Committee takes a closer look at commissioner reduction

Published 8:19 pm Wednesday, October 20, 2021

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The Carter County Rules and Bylaws Committee continues to work on reevaluating the size and structure of the commission and its committees.

The reapportioning of districts is mandated by state law to occur every 10 years based upon the most recent federal census which occurred in 2020.  Pursuant to Tennessee Code Annotated § 5-1-111(a), county legislative bodies are required to redistrict their county by January 1, 2022.

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And while district constituency numbers from the first workshop were polished and refined, the topic that took center stage was the reduction in the number of commissioners from its current number of 24 – three from each of the eight districts. 

“One of the goals and one of the things on the agenda items is that we discuss the reduction of county commissioners from 24 to a number yet to be determined and discussed,” Commissioner Isaiah Grindstaff said.

Options include what Grindstaff described as the easy route, reducing the number of commissioners from three to two in each district. However, he cautioned against settling on that plan. “I don’t think that we need to lock ourselves into two commissioners per district,” he said.

According to the Tennessee Comptrollers office guide, “county school boards and highway commissions are also subjected to the federal requirement of “one person, one vote”. Historically, these districts coincide or share the same boundaries as the county commission districts.

The commissioners discussed two options during the Rules and Bylaws Committee meeting this week, including creating 16 districts instead of the current eight districts, with one commissioner elected per district, as well as options for restructuring how and when the committees meet.

“You see how large that all these districts are in either population density or space like District 1, District 2, and District 6,” Grindstaff said. “Why not split the districts up into two so you have more districts – a total of 16 – then you have 16 commissioners or 18 or whatever number?”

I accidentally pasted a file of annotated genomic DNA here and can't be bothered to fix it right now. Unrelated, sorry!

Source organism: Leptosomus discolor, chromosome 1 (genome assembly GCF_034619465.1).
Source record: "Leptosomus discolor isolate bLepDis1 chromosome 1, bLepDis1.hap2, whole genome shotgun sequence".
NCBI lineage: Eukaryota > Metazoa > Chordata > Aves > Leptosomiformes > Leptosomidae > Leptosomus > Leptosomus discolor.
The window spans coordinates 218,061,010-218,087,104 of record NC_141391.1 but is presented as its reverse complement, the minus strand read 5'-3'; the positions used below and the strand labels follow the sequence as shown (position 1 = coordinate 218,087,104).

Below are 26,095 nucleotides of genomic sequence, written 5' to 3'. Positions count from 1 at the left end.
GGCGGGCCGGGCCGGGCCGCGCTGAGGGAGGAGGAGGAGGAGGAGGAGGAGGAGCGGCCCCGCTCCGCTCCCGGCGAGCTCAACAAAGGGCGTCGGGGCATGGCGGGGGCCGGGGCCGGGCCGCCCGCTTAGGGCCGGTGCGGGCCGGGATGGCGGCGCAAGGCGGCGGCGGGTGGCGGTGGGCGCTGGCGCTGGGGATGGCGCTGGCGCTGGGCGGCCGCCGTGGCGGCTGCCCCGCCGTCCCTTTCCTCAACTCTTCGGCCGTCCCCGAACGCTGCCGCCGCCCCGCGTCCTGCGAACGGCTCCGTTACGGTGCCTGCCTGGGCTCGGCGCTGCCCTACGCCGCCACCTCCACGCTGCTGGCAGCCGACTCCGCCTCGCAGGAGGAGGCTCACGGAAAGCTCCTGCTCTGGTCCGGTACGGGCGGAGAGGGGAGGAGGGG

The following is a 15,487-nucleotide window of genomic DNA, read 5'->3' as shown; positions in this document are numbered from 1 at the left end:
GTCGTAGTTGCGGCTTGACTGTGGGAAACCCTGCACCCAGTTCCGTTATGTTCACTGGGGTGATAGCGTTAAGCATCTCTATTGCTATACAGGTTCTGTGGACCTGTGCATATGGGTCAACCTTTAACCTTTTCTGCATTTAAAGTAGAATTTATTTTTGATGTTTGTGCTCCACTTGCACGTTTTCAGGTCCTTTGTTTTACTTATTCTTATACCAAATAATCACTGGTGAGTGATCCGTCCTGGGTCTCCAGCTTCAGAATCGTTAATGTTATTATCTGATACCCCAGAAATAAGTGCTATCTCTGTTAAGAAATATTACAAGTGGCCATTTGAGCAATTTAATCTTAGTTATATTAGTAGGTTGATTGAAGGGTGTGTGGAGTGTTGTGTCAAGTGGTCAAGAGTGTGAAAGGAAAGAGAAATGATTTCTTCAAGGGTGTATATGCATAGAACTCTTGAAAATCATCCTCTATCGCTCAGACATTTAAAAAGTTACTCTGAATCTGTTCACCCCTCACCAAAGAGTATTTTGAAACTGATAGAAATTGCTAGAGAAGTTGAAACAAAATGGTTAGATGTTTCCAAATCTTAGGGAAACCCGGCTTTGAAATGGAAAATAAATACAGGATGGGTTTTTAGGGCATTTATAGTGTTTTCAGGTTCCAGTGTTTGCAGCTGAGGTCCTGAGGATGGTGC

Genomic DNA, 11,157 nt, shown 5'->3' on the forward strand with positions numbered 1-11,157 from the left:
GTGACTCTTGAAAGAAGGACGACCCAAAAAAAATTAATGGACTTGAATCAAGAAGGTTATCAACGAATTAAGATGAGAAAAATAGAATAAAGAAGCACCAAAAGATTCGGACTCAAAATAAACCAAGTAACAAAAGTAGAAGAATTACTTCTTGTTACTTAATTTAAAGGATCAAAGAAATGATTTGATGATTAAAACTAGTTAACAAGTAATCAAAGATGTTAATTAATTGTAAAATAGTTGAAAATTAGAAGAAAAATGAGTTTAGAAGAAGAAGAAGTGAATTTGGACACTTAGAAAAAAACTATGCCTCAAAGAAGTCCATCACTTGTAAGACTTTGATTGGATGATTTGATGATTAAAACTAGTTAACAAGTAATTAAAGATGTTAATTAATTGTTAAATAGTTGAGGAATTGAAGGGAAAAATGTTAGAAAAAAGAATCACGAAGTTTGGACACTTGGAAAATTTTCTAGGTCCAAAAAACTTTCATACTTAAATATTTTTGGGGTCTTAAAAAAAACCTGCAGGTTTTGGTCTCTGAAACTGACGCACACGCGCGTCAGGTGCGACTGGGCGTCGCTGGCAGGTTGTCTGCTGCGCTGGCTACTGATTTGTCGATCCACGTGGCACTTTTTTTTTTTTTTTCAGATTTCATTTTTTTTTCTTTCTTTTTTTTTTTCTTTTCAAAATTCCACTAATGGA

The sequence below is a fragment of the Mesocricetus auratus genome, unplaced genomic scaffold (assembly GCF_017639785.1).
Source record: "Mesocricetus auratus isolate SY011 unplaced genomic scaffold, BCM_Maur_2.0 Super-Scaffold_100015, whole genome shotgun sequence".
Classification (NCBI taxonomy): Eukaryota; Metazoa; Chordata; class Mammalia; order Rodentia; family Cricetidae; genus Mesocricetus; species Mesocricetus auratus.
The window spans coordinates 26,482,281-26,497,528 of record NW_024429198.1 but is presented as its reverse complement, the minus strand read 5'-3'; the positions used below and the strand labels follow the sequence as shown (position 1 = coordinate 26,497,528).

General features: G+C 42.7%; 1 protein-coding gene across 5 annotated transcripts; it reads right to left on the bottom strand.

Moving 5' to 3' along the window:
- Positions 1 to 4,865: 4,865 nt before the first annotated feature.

The commission has twice voted against downsizing over the past eight years, citing in part a lack of information on how committees would work.

One of the proposed committee setups was as follows:

Operations/Internal                  Community/ External
Budget                                Health & Welfare
Landfill                              Law Enforcement
Rules & Bylaws                        Highway
Buildings & Grounds                   Education
Nominating                            Beer Board
*All other committees would stay the same

Randall Jenkins, chairman of the rules and bylaws committee, said Washington County committees, by comparison, do not all have equal representation of all districts.

“Washington County committees are completely uneven,” Jenkins shared. “They have the same amount of standing committees that we do, and each committee has five commissioners on it out of the 15 commissioners they have, so it’s not equal representation right off of the bat.”

He said Washington County begins committee meetings at 8 a.m. on the first Thursday of the month, allocating an hour for each committee, with the budget committee meeting at the end of the day.

“No offense to anyone in here, but all you are going to have is retirees because they are the only people that could participate,” said Commissioner Daniel McInturff.

Jenkins also said that staggering terms for the commission members would not be allowed by state law after verifying with county attorney Josh Hardin.

The next Rules and Bylaws workshop is scheduled for 6 p.m. Monday at the Carter County Courthouse.